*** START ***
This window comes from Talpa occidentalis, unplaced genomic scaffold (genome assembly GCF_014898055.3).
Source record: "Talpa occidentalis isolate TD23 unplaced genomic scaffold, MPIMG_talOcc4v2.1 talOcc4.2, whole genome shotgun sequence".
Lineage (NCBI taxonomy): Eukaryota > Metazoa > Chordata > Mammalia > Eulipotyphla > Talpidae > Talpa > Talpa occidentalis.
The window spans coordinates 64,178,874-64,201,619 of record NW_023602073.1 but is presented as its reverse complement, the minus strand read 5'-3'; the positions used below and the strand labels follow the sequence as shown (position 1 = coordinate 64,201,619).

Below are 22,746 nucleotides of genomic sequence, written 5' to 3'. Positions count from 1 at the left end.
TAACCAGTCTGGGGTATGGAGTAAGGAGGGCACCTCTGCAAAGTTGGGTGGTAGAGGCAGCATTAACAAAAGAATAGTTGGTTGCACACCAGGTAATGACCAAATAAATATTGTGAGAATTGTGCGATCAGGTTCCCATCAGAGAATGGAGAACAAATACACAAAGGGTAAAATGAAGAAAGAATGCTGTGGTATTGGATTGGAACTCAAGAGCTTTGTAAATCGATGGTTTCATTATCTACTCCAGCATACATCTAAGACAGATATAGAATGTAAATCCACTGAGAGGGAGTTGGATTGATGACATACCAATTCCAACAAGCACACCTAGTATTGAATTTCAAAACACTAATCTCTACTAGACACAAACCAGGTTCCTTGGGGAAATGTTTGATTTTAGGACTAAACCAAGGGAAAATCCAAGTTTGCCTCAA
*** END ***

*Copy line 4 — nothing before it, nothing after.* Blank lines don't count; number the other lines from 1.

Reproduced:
The window spans coordinates 64,178,874-64,201,619 of record NW_023602073.1 but is presented as its reverse complement, the minus strand read 5'-3'; the positions used below and the strand labels follow the sequence as shown (position 1 = coordinate 64,201,619).